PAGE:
The findings on the strength of association between family psychiatric history and PTSD are mixed. In one analysis of NCS data, after controlling for previous traumatic events, parental mental health disorders were associated with increased risk of PTSD in both men and women (Bromet et al., 1998). Although Breslau et al. (1991) found statistically significant associations
between PTSD after a traumatic event and family psychiatric history of depression, anxiety, and psychosis, a meta-analysis of risk factors for PTSD did not find this association in either civilian or military population studies (Brewin et al., 2000b). A family history of psychiatric disorders may be indicative of adverse family environment, which may increase the risk of experiencing a traumatic event, such as abuse, during childhood (Breslau et al., 1995; Brewin et al., 2000b). A positive association was found between reported family history of psychopathologic conditions and higher rates of PTSD symptoms or diagnosis, but the strength of this relationship differed by the type of traumatic experience of the target event (stronger after noncombat interpersonal violence than after combat exposure) and method of PTSD assessment (stronger when symptoms were determined in interviews than in self-reports) (Ozer et al., 2003). In a study that followed a New Zealand birth cohort and assessed for PTSD at the age of 26 years and again at the age of 32 years, maternal depression before the age of 11 years was associated with increased risk of PTSD through the age of 32 years (Koenen et al., 2007).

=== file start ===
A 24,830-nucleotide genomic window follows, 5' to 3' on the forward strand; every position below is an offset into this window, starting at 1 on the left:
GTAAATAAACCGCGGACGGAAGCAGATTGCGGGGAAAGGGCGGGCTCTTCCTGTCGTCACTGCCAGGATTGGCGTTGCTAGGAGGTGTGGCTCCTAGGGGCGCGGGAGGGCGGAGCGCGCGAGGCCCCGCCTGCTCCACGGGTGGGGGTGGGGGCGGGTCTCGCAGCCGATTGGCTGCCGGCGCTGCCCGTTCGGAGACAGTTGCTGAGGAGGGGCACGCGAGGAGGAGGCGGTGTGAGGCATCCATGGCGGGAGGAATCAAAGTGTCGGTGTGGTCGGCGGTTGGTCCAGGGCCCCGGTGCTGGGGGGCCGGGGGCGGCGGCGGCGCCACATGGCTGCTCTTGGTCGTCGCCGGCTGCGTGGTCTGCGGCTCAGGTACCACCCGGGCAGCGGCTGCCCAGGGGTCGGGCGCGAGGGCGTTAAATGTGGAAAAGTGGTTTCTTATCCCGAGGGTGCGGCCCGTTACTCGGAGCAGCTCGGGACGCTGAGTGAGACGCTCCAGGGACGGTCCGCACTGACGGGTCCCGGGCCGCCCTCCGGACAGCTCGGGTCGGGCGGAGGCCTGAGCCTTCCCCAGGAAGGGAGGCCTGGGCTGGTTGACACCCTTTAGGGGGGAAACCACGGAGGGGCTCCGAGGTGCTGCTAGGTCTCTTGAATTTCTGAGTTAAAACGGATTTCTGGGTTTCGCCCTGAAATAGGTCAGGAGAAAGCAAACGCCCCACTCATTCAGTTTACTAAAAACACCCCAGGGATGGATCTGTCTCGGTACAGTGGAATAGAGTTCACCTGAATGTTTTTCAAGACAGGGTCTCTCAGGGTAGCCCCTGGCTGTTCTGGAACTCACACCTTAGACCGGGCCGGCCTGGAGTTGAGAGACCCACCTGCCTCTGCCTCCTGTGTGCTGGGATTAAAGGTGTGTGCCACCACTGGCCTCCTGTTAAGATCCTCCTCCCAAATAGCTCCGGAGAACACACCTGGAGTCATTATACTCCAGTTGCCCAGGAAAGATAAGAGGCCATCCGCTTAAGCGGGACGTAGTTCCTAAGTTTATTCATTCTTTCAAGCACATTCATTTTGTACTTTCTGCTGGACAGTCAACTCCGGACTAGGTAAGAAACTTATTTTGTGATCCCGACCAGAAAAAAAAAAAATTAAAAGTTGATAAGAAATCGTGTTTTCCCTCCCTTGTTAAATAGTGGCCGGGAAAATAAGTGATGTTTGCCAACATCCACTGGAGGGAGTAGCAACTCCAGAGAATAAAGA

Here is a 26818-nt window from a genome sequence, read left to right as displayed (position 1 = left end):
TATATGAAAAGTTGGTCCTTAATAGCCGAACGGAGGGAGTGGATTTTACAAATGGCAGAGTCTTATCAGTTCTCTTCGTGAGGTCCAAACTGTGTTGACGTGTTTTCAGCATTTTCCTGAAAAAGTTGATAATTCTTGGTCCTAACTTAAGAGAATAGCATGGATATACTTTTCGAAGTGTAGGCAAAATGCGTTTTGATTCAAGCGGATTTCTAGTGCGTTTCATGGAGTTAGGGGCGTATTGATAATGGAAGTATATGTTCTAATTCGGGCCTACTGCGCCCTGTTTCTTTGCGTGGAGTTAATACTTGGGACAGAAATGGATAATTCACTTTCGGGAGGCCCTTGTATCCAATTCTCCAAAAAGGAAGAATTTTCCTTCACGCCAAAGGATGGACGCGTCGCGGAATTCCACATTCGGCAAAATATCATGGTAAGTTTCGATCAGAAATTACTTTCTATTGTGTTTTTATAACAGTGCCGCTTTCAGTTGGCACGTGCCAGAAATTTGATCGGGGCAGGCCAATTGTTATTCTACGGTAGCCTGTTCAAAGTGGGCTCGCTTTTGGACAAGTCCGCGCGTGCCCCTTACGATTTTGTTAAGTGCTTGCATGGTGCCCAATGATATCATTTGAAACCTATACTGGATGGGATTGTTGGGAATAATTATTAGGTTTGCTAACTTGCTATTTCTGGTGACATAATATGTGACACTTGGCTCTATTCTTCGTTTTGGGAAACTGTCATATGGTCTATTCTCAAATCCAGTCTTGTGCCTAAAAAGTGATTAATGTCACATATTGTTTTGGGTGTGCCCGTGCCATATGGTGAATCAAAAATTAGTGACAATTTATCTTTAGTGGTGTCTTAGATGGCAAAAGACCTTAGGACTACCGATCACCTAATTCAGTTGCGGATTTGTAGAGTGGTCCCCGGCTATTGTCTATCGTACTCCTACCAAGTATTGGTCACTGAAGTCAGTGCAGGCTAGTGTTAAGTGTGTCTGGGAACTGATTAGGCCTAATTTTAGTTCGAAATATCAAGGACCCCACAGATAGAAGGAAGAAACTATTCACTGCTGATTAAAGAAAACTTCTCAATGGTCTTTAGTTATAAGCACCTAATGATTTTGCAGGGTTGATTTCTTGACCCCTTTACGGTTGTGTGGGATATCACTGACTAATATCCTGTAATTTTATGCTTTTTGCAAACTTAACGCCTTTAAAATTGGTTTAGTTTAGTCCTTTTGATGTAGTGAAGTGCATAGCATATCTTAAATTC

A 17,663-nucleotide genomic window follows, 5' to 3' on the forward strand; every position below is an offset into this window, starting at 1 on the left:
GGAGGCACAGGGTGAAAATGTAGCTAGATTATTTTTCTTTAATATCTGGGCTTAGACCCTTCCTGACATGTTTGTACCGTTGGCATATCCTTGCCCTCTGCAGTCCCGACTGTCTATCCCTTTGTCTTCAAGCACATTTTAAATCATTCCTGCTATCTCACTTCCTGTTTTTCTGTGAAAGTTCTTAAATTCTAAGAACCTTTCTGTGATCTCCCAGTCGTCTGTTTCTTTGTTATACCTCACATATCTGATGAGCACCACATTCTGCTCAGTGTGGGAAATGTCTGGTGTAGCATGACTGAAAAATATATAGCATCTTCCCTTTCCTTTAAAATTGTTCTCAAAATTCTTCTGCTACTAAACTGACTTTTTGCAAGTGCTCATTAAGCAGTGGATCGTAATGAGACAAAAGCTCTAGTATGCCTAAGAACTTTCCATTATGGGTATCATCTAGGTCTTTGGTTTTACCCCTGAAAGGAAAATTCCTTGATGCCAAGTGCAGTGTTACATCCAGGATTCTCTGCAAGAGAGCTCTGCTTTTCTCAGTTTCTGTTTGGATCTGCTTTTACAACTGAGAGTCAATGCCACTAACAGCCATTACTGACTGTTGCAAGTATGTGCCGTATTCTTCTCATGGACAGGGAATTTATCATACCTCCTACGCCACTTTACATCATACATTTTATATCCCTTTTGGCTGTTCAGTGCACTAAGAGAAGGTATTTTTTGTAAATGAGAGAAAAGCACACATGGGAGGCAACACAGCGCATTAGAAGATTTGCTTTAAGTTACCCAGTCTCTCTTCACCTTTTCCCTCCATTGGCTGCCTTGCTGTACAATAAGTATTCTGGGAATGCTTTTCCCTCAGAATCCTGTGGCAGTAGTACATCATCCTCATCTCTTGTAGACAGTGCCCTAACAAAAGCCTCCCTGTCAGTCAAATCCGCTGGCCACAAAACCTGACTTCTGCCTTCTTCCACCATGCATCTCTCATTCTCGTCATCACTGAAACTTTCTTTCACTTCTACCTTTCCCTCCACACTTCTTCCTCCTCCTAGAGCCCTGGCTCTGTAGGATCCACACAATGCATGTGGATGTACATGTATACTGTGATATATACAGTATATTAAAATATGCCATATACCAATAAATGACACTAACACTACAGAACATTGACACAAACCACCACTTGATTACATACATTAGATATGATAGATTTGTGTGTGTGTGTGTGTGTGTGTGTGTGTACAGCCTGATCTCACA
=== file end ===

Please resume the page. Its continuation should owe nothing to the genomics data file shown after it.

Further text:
Family and twin studies of PTSD have produced two major findings. First, PTSD has a genetic component. Modern genetic studies of PTSD began with the observation that relatives of probands (persons serving as index cases in genetic investigations of families) who had PTSD had a higher risk of the disorder than relatives of similarly trauma-exposed controls who did not develop PTSD. Twin studies established that genetic influences explain much of the vulnerability to PTSD, from about 30% in male Vietnam veterans (True et al., 1993) to 72% in young women (Sartor et al., 2011), even after genetic influences on trauma exposure are accounted for. Second, both family and twin studies suggest that there is strong overlap for genetic influences on PTSD and those of other mental disorders including major depression, generalized anxiety disorder, and alcohol and drug dependence. For example, in a sample of Vietnam veterans, common genetic influences explained 63% of the major depression–PTSD comorbidity and 58% genetic variance in PTSD (Koenen et al., 2008a). Other studies using the Vietnam Era Twin Registry found genetic influences of generalized anxiety disorder and panic disorder symptoms (Chantarujikapong et al., 2001), alcohol dependence and drug dependence (Xian et al., 2000), and nicotine dependence (Koenen et al., 2005b) account for a substantial proportion of the genetic variance for PTSD. Those results suggest that most of the genes that affect the risk of PTSD also influence the risk of these psychiatric disorders and vice versa. A more complete discussion of genetic influences on PTSD is found in Chapter 3.